Beware the soft con, the one that seems a bit like a joke.*
Over the Holidays, Barnum was in the air in our house with a fairly excellent movie having little or nothing to do with his life and the gift to me of an autobiography only remotely connected to the facts even if written by the subject. It was all enough to force me to read a more serious PT Barnum biography.
It was worth the time: PT Barnum was the Bill Clinton of his era, America’s first lovable rogue. He was a humbug who told people about his scams, but since they were entertained by the buildup and then the reveal, Americans forgave him. They even made him out to be a bigger scam artist than he really was . . . He did not think a sucker was born every minute and he liked his audiences who made him the equivalent of a billionaire.
His audiences were “victims” of a soft-con: a ripoff where the “victim” was still entertained. What the audience missed were the people (like slaves and “freaks”) that Barnum harmed in process of becoming a rich man. Of course, like most lovable rogues, PT Barnum was a complicated man. He left “General Tom Thumb” (Charles Stratton) much better off than he found him and advocated for some good causes. If he lied about having found a mermaid and sold us on a fake, we could visit his American Museum (our first Disneyland) and see lots of cool stuff anyway. He was right that Americans were (if anything) joyless with too few holidays and a grinding work ethic. Barnum loved his country enough to hope it could have fun.
Most of all, however, Barnum loved Barnum.
This was not the self-love of the diseased narcissistic man, but a person with bad priorities. Barnum loved his wife (both of them), daughters, family, state, and nation. He served them, but Barnum loved himself most of all. He was capable of inspiriting devotion, even friendship, but mostly he was capable of getting rich. The soft-con left the conman rich, but littered the world with victims.
Yet Barnum survives to this day by being a complicated man. He was a showman who was a Prohibitionist, a popular cause on the left of his day, never scamming too much, and delivering real value to his audiences with entertainers like the luminous Jenny Lind, the Swedish Nightengale, who could really sing and taught us to love fine music.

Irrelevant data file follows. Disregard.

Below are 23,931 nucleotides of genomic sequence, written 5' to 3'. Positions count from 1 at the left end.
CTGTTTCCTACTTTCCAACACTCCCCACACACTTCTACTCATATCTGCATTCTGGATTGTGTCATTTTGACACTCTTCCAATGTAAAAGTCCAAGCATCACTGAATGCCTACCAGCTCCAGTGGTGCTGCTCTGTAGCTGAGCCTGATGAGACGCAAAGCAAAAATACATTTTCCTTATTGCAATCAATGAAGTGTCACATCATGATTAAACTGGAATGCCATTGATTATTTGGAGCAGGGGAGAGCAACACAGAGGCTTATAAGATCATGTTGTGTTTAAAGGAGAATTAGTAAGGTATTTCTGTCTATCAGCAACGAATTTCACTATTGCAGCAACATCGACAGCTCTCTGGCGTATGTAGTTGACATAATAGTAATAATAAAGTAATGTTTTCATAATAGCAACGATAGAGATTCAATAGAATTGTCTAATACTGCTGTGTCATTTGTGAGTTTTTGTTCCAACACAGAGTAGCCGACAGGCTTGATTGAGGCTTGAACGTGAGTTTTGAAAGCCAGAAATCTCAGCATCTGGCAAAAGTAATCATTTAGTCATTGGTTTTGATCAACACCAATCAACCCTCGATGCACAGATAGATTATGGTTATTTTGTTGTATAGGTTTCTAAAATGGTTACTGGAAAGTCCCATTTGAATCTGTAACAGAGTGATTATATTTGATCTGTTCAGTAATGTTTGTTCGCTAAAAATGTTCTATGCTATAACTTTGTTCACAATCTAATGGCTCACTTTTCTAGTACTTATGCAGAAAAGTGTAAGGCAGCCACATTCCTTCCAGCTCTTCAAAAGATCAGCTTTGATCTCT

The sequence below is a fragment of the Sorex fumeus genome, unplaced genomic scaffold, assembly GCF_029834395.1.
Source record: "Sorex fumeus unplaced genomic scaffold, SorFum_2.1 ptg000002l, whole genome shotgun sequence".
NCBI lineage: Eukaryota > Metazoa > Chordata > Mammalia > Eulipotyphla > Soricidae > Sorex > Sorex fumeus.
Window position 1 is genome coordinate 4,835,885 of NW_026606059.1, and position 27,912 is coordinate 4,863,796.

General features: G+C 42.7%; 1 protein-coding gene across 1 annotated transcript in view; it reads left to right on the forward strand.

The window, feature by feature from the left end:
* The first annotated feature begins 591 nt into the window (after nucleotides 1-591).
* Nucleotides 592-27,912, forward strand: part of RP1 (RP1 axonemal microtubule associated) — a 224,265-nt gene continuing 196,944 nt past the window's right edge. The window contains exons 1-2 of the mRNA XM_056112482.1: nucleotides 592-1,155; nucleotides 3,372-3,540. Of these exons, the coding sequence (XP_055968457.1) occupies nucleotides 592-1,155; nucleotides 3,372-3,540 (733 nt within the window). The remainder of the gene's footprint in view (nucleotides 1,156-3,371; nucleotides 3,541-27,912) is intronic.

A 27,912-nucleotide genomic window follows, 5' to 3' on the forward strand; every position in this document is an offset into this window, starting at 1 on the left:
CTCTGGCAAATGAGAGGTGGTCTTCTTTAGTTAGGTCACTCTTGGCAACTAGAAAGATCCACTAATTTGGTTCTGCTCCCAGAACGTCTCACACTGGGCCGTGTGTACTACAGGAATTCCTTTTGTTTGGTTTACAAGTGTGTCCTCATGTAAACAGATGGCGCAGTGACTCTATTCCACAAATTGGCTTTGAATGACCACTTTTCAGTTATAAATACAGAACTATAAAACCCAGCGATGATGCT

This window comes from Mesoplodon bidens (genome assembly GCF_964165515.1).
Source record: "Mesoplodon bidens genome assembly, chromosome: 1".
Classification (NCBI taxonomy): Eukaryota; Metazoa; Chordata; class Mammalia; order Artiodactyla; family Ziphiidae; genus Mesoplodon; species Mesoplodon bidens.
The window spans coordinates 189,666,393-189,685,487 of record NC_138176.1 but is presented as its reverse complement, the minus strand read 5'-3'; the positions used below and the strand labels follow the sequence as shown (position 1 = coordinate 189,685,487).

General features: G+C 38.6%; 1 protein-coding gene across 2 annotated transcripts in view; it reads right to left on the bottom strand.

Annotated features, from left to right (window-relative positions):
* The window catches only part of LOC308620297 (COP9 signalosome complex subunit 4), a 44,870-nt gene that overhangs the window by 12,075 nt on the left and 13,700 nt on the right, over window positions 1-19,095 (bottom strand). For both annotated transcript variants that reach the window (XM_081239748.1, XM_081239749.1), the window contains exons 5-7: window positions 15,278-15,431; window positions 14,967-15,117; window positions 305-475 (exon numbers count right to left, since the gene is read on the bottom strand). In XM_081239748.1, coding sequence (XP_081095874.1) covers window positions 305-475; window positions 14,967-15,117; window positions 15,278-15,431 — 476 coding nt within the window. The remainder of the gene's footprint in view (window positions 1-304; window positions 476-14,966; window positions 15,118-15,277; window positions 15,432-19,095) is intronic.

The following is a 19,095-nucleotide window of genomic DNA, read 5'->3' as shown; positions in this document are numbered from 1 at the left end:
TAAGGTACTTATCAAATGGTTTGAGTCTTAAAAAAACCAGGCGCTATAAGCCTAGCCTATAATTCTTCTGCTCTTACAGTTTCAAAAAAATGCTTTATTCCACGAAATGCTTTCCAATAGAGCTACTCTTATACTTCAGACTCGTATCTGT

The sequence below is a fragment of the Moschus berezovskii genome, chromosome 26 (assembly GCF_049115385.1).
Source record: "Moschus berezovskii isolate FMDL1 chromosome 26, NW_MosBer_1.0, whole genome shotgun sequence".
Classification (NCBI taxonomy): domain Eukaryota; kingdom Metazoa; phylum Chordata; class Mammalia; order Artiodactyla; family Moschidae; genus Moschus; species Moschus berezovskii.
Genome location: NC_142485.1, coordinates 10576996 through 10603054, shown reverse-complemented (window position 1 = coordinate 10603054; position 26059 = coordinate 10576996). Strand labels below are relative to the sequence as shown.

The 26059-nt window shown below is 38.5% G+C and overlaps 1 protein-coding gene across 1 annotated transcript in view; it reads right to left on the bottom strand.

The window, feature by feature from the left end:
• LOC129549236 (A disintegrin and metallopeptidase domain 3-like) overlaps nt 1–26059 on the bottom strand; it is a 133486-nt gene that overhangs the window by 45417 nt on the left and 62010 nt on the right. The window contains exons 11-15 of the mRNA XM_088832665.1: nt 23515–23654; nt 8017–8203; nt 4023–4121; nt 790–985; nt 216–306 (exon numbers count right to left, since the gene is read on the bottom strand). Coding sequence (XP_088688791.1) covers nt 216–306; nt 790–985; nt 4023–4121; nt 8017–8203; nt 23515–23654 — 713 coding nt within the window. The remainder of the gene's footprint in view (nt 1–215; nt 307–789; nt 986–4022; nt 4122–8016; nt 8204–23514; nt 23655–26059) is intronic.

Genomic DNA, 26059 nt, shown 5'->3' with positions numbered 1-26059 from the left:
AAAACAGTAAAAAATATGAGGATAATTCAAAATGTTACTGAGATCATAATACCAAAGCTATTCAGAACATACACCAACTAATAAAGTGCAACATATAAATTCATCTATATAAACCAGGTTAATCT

His service to Bridgeport Connecticut was positive. Barnum loved his nation, and ended up working for the abolition of slavery. This is hard to praise, given he had owned an enslaved person he used in an early scam. Perhaps like Tom Thumb, Joice Heth was materially better off with Barnum pretending to be George Washington’s nurse, but it was still an ugly bit of business.
And that is the problem with PT Barnum and the soft con. We see the “victim” (the audience) and the old showman, Barnum notes he was called “old Barnum” before even reaching middle age, but we do not see the rubble left in on the sides. The soft-con participated in slavery, treated animals cruelly, and exploited “freaks.” Barnum pushed out to the edges of moral American behavior and crossed the line not with his audience, but with his workers.
Some of them like him, some did not. Barnum exposed harmful humbugs (like spiritualists) late in life, but got rich on lies. His distinction that we like being lied to has done little good in American history and continues to do great harm. The truth is hard, we all bend it, but to encourage and purposefully lie to people is not good . . . Even if we are entertained.
The practical joke ceases to be a joke when the joker makes money on the stooge or is cruel to some third-party to make the joke go. Telling a man he is now a father, when he is not, a Barnum practical joke, is callous and not so funny, but using an aged woman, or a disabled person, in an exhibition is cruel and exploitative.
It is not ok.
Fakery is not ok.
Making money on lies is not ok.
Being too kind to our Barnums is not ok. We all do things we regret. I have. Nobody lives up the standards we set. We are sorry, but to live a life on a soft-scam, to lie for a living, corrupts the culture.
*Terence Whalen wrote an insightful, and largely sympathetic, introduction to the version of the Barnum “autobiograph” I read that introduced me to the idea of a soft con.